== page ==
(by Guest Blogger, Gib Bassett)
On June 25 (2007), I saw this news posting on DM Review's website – "IBM and KANA Study Shows Untapped Potential for US Financial Services Web Sites to Better Serve Clients," and was intrigued to see to what extent Enterprise Decision Management (EDM) concepts were mentioned. It's been a long time now that web-based customer service capabilities have been promoted as a timelier, lower cost method of maintaining and growing customer relationships than other options, but what is interesting is that the study, titled "Service Done Right: Why Great Online Customer Service Matters More than Ever," shows cultural and generational factors driving many financial institutions to take web based customer service much more seriously:
"The study, commissioned by IBM and KANA Software, Inc., comes at a time when financial institutions are looking for new ways to improve the customer experience for established customers and a growing population of younger customers that increasingly interact with businesses through e-mail, chat and the Web."
In the past, web based self service was typically all about the business; take advantage of this new technology to lower our costs, retain our clients by allowing them to find responses themselves more quickly, and perhaps even up or cross sell to them in a somewhat captive forum. Now, the tables appear to be turning as technically sophisticated youth increasingly expect the same level of interactivity and usability in self service websites as they find in text messaging mobile phones and video games.
As I suspected, there are number of issues cited in the study addressable via EDM technologies such as business rules management systems (BRMS). Consider this:
"Financial services firms ready to implement new self-service channels face significant application integration challenges due to complex IT infrastructures that are siloed and run on multiple platforms from different vendors, each with unique data types and interfaces. As a result, integrated online channel development - including new Web 2.0 technologies such as instant messaging and blogs - is most often piloted versus rapid implementation across the enterprise."
BRMS driven by EDM concepts are ideal solutions to this problem. By virtue of their ability to run in heterogeneous environments, separate and manage the simple and complex rules underpinning customer service policies from disparate systems, and deploy real time decisions to any interaction channel, these BRMS can help financial institutions rapidly move from a pilot to an enterprise scale solution. Given the following facts cited from the report, based on interviews with 72 top companies, it looks as if quite a few firms stand to benefit:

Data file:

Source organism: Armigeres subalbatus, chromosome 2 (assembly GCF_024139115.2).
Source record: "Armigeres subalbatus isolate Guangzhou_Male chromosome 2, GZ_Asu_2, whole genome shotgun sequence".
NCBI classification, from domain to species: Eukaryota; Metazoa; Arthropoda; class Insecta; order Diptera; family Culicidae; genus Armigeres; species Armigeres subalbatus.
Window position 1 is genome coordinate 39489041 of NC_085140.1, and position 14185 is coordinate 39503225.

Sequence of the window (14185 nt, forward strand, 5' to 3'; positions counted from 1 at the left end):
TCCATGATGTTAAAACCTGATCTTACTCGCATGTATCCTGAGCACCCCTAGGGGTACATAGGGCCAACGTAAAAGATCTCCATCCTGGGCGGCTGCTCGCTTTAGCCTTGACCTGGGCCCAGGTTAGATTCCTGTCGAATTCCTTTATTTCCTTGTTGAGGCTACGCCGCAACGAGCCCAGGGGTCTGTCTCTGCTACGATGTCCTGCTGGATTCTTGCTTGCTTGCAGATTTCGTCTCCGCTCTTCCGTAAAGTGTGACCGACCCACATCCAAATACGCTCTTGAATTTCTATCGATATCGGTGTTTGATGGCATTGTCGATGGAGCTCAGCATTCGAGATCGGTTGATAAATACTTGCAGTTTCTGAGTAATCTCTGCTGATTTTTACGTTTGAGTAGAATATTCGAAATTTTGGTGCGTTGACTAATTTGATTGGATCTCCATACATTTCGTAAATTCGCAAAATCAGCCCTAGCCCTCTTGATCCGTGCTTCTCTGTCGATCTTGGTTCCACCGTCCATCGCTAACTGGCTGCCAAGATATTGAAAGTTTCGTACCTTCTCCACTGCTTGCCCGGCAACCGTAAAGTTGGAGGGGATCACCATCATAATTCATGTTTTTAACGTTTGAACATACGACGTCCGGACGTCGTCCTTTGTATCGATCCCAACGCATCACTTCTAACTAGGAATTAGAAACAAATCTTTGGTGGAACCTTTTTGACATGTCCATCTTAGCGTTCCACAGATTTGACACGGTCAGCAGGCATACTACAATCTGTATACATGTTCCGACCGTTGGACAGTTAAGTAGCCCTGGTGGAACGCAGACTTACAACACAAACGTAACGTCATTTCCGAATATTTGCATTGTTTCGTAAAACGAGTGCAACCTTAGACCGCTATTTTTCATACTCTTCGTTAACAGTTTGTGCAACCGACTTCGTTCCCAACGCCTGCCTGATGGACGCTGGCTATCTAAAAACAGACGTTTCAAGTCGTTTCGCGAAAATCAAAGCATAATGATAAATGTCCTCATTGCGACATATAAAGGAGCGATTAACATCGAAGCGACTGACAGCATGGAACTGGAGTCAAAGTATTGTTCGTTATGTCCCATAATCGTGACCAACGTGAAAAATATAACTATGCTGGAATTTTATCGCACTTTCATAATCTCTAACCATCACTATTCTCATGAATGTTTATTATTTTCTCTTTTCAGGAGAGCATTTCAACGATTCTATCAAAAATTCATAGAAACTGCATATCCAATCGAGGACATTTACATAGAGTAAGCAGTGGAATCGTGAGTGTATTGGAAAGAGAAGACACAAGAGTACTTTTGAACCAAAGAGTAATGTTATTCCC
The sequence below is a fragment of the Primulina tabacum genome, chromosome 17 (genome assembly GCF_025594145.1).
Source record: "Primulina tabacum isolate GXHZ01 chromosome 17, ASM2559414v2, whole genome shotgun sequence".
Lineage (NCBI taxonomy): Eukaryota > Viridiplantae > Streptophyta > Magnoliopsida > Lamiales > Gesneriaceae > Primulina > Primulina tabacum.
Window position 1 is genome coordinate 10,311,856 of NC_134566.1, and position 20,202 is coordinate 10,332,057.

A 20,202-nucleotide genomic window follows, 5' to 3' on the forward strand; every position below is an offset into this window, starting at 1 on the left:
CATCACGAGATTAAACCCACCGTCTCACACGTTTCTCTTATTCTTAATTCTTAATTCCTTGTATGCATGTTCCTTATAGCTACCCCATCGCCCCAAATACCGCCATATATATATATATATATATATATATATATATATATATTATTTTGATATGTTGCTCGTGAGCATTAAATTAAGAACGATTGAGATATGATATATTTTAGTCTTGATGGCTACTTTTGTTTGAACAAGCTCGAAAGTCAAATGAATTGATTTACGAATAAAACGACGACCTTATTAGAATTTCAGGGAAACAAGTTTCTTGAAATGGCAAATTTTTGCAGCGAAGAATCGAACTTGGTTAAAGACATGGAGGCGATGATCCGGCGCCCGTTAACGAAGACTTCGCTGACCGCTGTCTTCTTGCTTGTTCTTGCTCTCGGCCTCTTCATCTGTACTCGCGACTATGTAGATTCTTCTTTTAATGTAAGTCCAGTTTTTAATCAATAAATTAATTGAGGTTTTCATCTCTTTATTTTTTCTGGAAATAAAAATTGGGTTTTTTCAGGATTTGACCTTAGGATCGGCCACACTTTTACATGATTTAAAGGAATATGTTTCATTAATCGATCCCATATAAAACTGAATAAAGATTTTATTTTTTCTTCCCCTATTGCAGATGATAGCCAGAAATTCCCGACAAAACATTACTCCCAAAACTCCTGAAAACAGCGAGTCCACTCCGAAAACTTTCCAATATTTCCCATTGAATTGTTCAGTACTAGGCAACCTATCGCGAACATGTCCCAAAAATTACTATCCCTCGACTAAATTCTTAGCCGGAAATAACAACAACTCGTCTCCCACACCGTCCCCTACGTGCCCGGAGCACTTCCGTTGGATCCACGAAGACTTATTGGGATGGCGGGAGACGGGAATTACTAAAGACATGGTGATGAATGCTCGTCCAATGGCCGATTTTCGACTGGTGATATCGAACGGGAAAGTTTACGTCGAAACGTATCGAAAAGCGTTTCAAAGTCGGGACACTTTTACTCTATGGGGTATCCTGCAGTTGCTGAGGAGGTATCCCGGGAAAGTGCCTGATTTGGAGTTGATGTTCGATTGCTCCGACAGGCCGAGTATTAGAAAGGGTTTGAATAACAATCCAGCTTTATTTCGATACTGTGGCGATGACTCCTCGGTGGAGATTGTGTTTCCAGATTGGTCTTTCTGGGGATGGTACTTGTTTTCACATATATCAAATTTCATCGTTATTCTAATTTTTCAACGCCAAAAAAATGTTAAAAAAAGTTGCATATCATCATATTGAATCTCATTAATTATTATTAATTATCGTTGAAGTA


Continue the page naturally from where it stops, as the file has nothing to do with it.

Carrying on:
"Ninety-five percent of Web sites did not provide answers to basic questions such as 1) What do you charge for canceling a check?; 2) Can I make an insurance claim online?; and 3) Can you buy and sell shares on the London Stock Exchange for me?"
EDM compliant BRMS enable business users to maintain policies governing questions such as these, the answers to which likely vary from customer to customer – so it’s no simple HTML editing project.
"Sixty-seven percent of firms did not provide satisfactory answers via e-mail and only six percent offered the ability to escalate inquiries to e-mail or telephone channels."
Even if powered by a Business Process Management (BPM) solution, processes such as these will again tend to vary by customer and be very difficult to maintain and change. BRMS employing an EDM approach separate the logic driving business processes and make it available to business users. Given the extent of the customer service problem and increasingly competitive markets, financial services firms should begin immediately evaluating an EDM solution lest the next report be about how poor web customer service has led to numerous customer defections.